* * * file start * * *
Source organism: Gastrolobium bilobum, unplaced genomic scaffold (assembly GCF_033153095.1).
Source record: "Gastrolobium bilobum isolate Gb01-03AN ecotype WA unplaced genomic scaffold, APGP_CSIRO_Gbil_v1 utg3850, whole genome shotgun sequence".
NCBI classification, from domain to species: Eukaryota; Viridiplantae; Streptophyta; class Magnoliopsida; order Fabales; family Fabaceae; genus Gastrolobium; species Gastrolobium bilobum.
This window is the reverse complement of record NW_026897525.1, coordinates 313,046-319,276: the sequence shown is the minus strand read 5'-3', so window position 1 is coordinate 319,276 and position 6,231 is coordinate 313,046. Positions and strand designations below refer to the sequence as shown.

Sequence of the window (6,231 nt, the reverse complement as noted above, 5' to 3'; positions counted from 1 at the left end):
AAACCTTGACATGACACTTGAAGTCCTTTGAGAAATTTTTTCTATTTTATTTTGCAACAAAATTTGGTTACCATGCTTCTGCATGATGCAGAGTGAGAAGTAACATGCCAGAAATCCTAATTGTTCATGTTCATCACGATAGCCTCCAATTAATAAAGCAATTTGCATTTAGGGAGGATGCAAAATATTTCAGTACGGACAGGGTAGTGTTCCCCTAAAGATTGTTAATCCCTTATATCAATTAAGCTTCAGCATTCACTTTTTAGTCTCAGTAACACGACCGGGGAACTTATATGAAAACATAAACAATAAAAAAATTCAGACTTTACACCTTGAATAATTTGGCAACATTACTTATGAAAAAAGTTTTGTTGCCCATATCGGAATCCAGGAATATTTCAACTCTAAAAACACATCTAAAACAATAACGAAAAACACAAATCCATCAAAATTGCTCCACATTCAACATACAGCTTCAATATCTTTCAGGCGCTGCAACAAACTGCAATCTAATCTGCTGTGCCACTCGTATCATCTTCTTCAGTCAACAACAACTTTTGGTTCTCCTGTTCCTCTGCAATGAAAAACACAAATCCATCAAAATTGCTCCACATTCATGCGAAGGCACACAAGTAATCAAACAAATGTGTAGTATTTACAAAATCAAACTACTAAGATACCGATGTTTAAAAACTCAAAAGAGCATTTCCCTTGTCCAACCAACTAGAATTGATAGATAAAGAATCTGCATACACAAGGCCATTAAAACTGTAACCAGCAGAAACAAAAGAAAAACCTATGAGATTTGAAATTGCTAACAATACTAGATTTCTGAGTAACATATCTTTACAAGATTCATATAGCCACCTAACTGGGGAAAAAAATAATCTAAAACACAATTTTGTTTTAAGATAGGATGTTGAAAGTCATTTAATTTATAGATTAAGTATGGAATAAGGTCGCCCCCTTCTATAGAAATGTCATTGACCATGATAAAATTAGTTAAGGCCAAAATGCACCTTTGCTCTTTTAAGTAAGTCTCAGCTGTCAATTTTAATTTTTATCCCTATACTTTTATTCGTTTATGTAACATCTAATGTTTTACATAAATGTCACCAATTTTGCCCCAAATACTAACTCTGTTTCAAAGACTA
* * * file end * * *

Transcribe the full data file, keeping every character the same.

Source organism: Gastrolobium bilobum, unplaced genomic scaffold (assembly GCF_033153095.1).
Source record: "Gastrolobium bilobum isolate Gb01-03AN ecotype WA unplaced genomic scaffold, APGP_CSIRO_Gbil_v1 utg3850, whole genome shotgun sequence".
NCBI classification, from domain to species: Eukaryota; Viridiplantae; Streptophyta; class Magnoliopsida; order Fabales; family Fabaceae; genus Gastrolobium; species Gastrolobium bilobum.
This window is the reverse complement of record NW_026897525.1, coordinates 313,046-319,276: the sequence shown is the minus strand read 5'-3', so window position 1 is coordinate 319,276 and position 6,231 is coordinate 313,046. Positions and strand designations below refer to the sequence as shown.

Sequence of the window (6,231 nt, the reverse complement as noted above, 5' to 3'; positions counted from 1 at the left end):
AAACCTTGACATGACACTTGAAGTCCTTTGAGAAATTTTTTCTATTTTATTTTGCAACAAAATTTGGTTACCATGCTTCTGCATGATGCAGAGTGAGAAGTAACATGCCAGAAATCCTAATTGTTCATGTTCATCACGATAGCCTCCAATTAATAAAGCAATTTGCATTTAGGGAGGATGCAAAATATTTCAGTACGGACAGGGTAGTGTTCCCCTAAAGATTGTTAATCCCTTATATCAATTAAGCTTCAGCATTCACTTTTTAGTCTCAGTAACACGACCGGGGAACTTATATGAAAACATAAACAATAAAAAAATTCAGACTTTACACCTTGAATAATTTGGCAACATTACTTATGAAAAAAGTTTTGTTGCCCATATCGGAATCCAGGAATATTTCAACTCTAAAAACACATCTAAAACAATAACGAAAAACACAAATCCATCAAAATTGCTCCACATTCAACATACAGCTTCAATATCTTTCAGGCGCTGCAACAAACTGCAATCTAATCTGCTGTGCCACTCGTATCATCTTCTTCAGTCAACAACAACTTTTGGTTCTCCTGTTCCTCTGCAATGAAAAACACAAATCCATCAAAATTGCTCCACATTCATGCGAAGGCACACAAGTAATCAAACAAATGTGTAGTATTTACAAAATCAAACTACTAAGATACCGATGTTTAAAAACTCAAAAGAGCATTTCCCTTGTCCAACCAACTAGAATTGATAGATAAAGAATCTGCATACACAAGGCCATTAAAACTGTAACCAGCAGAAACAAAAGAAAAACCTATGAGATTTGAAATTGCTAACAATACTAGATTTCTGAGTAACATATCTTTACAAGATTCATATAGCCACCTAACTGGGGAAAAAAATAATCTAAAACACAATTTTGTTTTAAGATAGGATGTTGAAAGTCATTTAATTTATAGATTAAGTATGGAATAAGGTCGCCCCCTTCTATAGAAATGTCATTGACCATGATAAAATTAGTTAAGGCCAAAATGCACCTTTGCTCTTTTAAGTAAGTCTCAGCTGTCAATTTTAATTTTTATCCCTATACTTTTATTCGTTTATGTAACATCTAATGTTTTACATAAATGTCACCAATTTTGCCCCAAATACTAACTCTGTTTCAAAGACTA